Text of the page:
Washington — “Media freedom is the moral equivalent of oxygen; it is how society breathes and it is a key pillar of building civil societies,” says Tara Sonenshine, the new U.S. under secretary of state for public diplomacy.
Sonenshine, who has worked as a journalist, said she has seen the occupational hazards journalists must face. When the free flow of news and information is cut off, she said, “societies suffer. Economies suffer. Individuals suffer.”
Sonenshine joined Michael Posner, assistant secretary of state for democracy, human rights and labor, for a special briefing April 18 at the Foreign Press Center in Washington to discuss the “Free the Press” campaign in the run-up to World Press Freedom Day on May 3.
The “Free the Press” campaign focuses on the many ways in which journalists around the world are under duress, ranging from laws restricting freedom of expression on the Internet, to intimidation, threats and fines, to mysterious and frightening “disappearances.”
Posner noted that the Committee to Protect Journalists — an independent organization devoted to defending journalists — reports that the number of journalists detained in the last 11 years has actually increased, from 118 journalists in 2001 to 179 imprisoned today. In 2012 alone, 17 journalists have been killed, according to the committee.
Responding to questions from reporters in Washington representing international media as well as reporters in Africa and New York City who were connected by phone, Sonenshine acknowledged that traditional news media, under pressure from social media and the Internet, are finding it difficult to develop a sustainable economic model to stay in business. But in the search for economic support, she said, media should not be subject to corporate or government interference.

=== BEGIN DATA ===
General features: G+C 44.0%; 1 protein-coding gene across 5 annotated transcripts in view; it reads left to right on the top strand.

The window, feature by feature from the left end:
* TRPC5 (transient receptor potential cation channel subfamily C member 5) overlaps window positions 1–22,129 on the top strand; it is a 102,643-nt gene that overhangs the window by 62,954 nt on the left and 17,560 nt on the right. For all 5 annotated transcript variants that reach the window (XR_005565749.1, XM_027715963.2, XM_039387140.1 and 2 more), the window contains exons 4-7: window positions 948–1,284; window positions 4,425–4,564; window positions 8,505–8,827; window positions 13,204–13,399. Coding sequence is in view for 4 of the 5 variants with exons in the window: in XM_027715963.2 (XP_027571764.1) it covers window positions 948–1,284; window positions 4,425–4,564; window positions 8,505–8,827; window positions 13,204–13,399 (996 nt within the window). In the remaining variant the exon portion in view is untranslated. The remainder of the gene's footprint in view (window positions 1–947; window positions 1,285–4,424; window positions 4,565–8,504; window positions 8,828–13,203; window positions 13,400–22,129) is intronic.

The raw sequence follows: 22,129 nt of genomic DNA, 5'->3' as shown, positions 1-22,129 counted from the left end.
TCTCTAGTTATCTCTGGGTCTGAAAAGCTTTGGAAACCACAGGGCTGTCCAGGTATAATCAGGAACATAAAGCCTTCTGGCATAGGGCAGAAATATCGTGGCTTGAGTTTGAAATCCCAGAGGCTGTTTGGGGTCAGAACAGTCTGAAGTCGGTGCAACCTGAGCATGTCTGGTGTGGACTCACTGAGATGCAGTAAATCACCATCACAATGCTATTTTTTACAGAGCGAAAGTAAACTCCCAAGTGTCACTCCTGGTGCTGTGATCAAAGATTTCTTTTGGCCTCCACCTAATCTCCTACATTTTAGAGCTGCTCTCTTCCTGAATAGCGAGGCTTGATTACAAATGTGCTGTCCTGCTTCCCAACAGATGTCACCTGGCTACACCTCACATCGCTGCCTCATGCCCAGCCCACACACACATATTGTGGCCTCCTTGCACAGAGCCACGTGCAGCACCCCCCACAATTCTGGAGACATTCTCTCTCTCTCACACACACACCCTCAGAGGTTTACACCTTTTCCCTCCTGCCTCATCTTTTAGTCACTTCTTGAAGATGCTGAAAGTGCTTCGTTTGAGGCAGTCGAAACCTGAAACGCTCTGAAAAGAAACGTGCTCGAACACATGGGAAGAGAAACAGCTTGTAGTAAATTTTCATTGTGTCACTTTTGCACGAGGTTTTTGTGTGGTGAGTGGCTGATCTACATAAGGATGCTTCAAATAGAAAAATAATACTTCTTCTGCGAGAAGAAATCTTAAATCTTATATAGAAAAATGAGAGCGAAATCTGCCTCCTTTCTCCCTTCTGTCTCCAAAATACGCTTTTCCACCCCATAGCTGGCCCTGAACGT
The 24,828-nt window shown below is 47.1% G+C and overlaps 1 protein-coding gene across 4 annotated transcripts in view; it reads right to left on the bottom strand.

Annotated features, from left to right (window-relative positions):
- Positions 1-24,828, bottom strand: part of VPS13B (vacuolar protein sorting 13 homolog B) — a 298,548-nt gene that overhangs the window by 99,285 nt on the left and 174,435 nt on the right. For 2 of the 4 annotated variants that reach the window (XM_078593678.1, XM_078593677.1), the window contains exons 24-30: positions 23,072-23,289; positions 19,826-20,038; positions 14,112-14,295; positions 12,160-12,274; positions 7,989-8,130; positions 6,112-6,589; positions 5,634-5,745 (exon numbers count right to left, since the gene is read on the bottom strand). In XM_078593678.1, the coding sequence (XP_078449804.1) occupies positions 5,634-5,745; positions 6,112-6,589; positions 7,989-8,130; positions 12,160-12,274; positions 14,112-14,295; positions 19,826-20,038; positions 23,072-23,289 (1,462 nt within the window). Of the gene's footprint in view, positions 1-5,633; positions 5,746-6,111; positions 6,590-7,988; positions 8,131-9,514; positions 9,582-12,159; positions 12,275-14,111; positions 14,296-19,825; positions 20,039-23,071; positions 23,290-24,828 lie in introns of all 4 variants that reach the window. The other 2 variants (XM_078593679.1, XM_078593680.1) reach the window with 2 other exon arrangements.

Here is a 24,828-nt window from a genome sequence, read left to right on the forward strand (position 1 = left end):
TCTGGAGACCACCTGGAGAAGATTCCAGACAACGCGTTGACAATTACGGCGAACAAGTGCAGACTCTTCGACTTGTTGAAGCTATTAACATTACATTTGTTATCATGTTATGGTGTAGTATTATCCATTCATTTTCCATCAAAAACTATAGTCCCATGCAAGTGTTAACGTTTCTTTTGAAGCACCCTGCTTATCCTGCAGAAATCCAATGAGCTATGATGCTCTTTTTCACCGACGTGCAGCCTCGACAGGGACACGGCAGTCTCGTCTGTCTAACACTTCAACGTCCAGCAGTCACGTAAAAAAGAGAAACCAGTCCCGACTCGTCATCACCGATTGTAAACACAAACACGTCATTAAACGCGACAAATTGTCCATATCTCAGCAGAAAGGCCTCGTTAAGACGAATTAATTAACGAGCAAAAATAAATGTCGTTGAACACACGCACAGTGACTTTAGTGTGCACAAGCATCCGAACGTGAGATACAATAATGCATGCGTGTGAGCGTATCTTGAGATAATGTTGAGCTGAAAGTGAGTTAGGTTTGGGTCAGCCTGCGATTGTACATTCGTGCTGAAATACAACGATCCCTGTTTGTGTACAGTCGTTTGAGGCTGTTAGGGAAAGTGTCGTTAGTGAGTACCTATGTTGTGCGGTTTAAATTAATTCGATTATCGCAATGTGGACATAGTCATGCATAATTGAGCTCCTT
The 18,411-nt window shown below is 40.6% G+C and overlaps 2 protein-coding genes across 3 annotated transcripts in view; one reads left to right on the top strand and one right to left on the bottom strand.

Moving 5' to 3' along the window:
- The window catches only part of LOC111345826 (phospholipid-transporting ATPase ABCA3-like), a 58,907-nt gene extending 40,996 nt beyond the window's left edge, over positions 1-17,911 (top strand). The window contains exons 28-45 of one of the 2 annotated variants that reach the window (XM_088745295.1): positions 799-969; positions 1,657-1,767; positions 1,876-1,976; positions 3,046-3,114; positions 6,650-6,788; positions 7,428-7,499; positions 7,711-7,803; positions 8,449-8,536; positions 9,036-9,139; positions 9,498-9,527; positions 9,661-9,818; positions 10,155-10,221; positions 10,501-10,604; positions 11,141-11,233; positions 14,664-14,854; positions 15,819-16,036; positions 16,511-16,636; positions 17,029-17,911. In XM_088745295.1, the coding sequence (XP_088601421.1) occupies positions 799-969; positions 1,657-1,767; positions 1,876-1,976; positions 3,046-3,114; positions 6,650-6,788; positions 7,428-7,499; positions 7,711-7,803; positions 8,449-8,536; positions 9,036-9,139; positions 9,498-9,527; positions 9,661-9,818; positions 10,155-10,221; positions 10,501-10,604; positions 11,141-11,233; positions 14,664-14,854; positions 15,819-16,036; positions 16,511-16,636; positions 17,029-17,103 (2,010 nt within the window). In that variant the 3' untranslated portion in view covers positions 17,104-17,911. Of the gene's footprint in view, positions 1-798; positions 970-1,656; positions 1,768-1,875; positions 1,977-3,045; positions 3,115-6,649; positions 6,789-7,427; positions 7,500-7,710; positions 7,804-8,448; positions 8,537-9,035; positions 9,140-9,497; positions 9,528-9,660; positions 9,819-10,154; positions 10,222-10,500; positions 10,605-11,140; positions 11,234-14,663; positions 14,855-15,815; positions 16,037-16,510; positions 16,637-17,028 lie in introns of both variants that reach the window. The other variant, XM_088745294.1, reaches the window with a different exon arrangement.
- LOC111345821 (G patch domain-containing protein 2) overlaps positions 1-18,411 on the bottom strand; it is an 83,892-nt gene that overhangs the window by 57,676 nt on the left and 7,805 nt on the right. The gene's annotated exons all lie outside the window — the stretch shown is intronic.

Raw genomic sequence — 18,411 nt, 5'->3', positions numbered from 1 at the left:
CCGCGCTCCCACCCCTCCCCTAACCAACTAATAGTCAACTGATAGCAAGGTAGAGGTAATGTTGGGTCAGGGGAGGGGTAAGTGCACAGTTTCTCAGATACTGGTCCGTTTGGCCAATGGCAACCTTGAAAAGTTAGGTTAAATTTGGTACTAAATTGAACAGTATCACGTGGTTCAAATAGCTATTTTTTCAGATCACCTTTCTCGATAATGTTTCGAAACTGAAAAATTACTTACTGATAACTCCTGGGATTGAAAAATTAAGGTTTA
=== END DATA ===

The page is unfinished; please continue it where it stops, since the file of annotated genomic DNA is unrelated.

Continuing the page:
“Government’s role is as a convener,” Sonenshine said. “We do want to convene and listen to one another about what will enable print, radio, online, new PDA [personal digital assistant] newscasts to survive and thrive so that we have the best in journalism.”
Sonenshine and Posner emphasized that standards for freedom of expression and for free and independent media are defined by the Universal Declaration of Human Rights and apply to all governments worldwide.
Free media are also essential for the economic development of a nation, Posner said.
“I think for many years we had a somewhat false debate about the relationship between civil and political rights and economic and social rights,” Posner said. “The reality is that those rights are indivisible.”
Countries trying to build stronger economies need transparency and public debate about economic choices and policies, he said. “Journalistic freedom and freedom of expression enhance the abilities of governments and countries to enjoy economic prosperity and strength,” Posner said.